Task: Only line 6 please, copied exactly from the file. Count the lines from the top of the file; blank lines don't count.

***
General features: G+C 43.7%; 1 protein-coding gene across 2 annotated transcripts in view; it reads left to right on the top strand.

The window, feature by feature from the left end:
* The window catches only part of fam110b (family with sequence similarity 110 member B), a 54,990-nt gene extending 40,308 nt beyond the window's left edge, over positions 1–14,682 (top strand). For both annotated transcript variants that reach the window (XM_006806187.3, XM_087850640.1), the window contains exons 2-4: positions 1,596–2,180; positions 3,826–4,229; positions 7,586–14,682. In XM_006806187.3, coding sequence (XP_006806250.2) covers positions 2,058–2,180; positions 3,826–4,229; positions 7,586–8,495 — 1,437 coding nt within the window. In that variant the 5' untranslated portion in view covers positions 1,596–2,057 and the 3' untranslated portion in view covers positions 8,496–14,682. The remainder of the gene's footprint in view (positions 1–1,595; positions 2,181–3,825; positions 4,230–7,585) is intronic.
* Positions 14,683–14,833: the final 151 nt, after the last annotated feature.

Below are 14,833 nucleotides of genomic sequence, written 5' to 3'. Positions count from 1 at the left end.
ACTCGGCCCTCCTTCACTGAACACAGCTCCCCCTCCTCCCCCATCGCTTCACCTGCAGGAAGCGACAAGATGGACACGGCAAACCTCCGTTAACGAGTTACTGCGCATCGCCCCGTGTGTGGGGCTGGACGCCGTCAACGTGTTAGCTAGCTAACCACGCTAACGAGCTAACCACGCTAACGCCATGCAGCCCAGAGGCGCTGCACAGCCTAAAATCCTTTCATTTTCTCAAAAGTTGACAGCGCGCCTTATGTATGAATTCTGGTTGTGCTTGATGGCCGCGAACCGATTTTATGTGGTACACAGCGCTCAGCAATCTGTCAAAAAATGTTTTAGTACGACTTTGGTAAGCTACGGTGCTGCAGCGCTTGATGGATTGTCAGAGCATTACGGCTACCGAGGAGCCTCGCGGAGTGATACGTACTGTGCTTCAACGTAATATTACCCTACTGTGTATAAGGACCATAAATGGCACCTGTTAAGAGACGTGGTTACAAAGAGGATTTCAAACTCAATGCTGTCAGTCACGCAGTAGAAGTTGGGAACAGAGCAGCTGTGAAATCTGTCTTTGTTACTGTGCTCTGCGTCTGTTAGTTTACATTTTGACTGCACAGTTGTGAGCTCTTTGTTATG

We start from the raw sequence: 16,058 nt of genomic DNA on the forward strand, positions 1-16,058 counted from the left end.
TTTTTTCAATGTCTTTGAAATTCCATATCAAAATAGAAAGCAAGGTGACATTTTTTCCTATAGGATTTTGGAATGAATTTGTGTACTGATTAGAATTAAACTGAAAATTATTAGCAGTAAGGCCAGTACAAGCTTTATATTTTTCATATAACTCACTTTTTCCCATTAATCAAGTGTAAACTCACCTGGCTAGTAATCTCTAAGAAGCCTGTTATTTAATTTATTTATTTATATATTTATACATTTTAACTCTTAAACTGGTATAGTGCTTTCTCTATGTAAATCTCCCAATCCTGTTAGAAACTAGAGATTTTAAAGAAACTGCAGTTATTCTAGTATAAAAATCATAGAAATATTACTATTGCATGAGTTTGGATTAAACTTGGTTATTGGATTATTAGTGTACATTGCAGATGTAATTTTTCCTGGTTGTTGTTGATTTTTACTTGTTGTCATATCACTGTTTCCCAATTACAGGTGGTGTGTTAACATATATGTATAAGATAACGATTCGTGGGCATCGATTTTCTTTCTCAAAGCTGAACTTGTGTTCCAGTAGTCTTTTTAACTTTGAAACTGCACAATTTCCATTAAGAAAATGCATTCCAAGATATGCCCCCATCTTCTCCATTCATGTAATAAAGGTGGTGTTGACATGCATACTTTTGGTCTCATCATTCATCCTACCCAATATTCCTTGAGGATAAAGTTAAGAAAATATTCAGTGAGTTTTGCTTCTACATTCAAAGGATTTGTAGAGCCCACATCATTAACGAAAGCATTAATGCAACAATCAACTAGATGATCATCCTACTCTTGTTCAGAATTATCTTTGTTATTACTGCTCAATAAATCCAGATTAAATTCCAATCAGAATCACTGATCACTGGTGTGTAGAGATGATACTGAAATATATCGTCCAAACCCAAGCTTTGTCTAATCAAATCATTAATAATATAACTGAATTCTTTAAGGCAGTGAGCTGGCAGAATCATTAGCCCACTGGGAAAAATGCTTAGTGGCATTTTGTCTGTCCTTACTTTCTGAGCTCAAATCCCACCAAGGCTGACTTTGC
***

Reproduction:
ACTCGGCCCTCCTTCACTGAACACAGCTCCCCCTCCTCCCCCATCGCTTCACCTGCAGGAAGCGACAAGATGGACACGGCAAACCTCCGTTAACGAGTTACTGCGCATCGCCCCGTGTGTGGGGCTGGACGCCGTCAACGTGTTAGCTAGCTAACCACGCTAACGAGCTAACCACGCTAACGCCATGCAGCCCAGAGGCGCTGCACAGCCTAAAATCCTTTCATTTTCTCAAAAGTTGACAGCGCGCCTTATGTATGAATTCTGGTTGTGCTTGATGGCCGCGAACCGATTTTATGTGGTACACAGCGCTCAGCAATCTGTCAAAAAATGTTTTAGTACGACTTTGGTAAGCTACGGTGCTGCAGCGCTTGATGGATTGTCAGAGCATTACGGCTACCGAGGAGCCTCGCGGAGTGATACGTACTGTGCTTCAACGTAATATTACCCTACTGTGTATAAGGACCATAAATGGCACCTGTTAAGAGACGTGGTTACAAAGAGGATTTCAAACTCAATGCTGTCAGTCACGCAGTAGAAGTTGGGAACAGAGCAGCTGTGAAATCTGTCTTTGTTACTGTGCTCTGCGTCTGTTAGTTTACATTTTGACTGCACAGTTGTGAGCTCTTTGTTATG